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Expression "the gig/jig is up"



 
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Expression "the gig/jig is up" #1 (permalink) Mon Jun 16, 2008 3:56 am   Expression "the gig/jig is up"
 

English Language Tests, Intermediate level

ESL/EFL Test #421 "English Slang Idioms (161)", question 7

"The gig is .......... You are under arrest for embezzlement. We can prove that you have been stealing from your employer. Granted, you have a complex way of going about it but it didn't fool us," Detective Burns told Mr. Hammond.

(a) affected
(b) erased
(c) null
(d) up

English Language Tests, Intermediate level

ESL/EFL Test #421 "English Slang Idioms (161)", answer 7

"The gig is up. You are under arrest for embezzlement. We can prove that you have been stealing from your employer. Granted, you have a complex way of going about it but it didn't fool us," Detective Burns told Mr. Hammond.

Correct answer: (d) up
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Hi
"The jig is up" is a well-known expression. Can we assume that 'gig' in this test is supposed to be pronounced the same as the word 'jig'? (Or is 'gig' a typo?)
.
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Expression "the gig/jig is up" #2 (permalink) Mon Jun 16, 2008 6:45 am   Expression "the gig/jig is up"
 

That's interesting. I didn't know the expression "the gig/jig is up".

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Expression "the gig/jig is up" #3 (permalink) Mon Jun 16, 2008 10:26 am   Expression "the gig/jig is up"
 

A little Googling goes a long way.

Quote:
Deborah Grey clearly states that the "GIG" is up, not the "JIG" as you report.
When someone says the "gig" is up, they mean that an engagement has played its course.

When someone says the "jig" is up, it indicates that a scoundrel has been found out, and the forces of law and order are on their way.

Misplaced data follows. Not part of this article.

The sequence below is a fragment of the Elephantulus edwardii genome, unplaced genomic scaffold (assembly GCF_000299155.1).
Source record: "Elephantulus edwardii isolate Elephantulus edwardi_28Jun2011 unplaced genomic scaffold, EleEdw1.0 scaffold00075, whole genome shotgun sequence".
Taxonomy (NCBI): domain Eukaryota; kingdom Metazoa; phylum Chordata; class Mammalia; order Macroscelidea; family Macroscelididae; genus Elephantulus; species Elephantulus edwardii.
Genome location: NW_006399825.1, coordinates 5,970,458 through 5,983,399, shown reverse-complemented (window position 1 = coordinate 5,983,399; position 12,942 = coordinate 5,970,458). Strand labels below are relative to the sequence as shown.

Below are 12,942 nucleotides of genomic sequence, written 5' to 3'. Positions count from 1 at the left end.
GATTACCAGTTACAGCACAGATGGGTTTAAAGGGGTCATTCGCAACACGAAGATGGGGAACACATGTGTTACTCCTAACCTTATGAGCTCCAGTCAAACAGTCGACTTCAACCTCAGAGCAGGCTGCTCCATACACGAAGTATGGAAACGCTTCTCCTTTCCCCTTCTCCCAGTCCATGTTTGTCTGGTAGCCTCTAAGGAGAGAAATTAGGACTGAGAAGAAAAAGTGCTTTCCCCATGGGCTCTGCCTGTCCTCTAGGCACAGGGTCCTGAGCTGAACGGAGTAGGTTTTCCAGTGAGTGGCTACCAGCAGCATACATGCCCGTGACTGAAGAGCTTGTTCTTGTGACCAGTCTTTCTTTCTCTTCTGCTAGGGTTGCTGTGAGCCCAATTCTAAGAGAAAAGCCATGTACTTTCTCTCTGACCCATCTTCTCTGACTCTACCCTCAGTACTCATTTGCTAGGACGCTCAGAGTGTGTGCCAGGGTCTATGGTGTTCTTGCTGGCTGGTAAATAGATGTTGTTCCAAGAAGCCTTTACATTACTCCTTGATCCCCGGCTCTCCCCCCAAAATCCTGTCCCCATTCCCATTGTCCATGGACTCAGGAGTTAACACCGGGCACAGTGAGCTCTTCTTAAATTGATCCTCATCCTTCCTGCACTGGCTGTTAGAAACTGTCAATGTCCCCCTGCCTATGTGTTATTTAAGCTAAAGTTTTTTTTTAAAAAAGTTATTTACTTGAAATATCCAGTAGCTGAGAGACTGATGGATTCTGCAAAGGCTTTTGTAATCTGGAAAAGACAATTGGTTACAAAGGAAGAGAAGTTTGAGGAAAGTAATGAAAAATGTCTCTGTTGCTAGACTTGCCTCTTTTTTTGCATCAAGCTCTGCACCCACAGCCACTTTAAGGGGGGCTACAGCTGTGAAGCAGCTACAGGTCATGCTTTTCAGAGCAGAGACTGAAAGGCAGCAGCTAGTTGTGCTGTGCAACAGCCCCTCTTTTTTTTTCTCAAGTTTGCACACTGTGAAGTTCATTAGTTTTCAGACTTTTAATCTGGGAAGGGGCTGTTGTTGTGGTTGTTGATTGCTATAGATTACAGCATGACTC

Clearly, there is a vast distinction between the two words.


http://www.cbc.ca/news/indepth/words/gigjig.html
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Expression "the gig/jig is up" #4 (permalink) Mon Jun 16, 2008 10:44 am   Expression "the gig/jig is up"
 

So, if Deborah Gray (whoever she is) is to be believed, the spelling should be 'jig'. That is also the spelling I'm familiar with for this idiom.
.
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Expression "the gig/jig is up" #5 (permalink) Mon Jun 16, 2008 12:12 pm   Expression "the gig/jig is up"
 

Hi

"jig" would be the right use of the known idiom.

The gig is up is quite new to me in usage, but could be perceivably used in the context of general events. However gig is commonly used in specific reference to a concert.

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Expression "the gig/jig is up" #6 (permalink) Mon Jun 16, 2008 15:06 pm   Expression "the gig/jig is up"
 

Yankee wrote:
So, if Deborah Gray (whoever she is) is to be believed, the spelling should be 'jig'.
.


I guess so.
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Expression "the gig/jig is up" #7 (permalink) Mon Jun 16, 2008 18:17 pm   Expression "the gig/jig is up"
 

stew.t. wrote:
However gig commonly used in specific reference to a concert.
The word 'gig' is also used in a couple of other ways -- in reference to a 'gigabyte', for example. But I had never seen the idiom 'the jig is up' written with the word 'gig'. Thus my question to the author of the test sentence. It seems to me that 'gig' is a typo in this test.
.
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Expression "the gig/jig is up" #8 (permalink) Tue Jun 17, 2008 1:53 am   Expression "the gig/jig is up"
 

I've heard it both ways.
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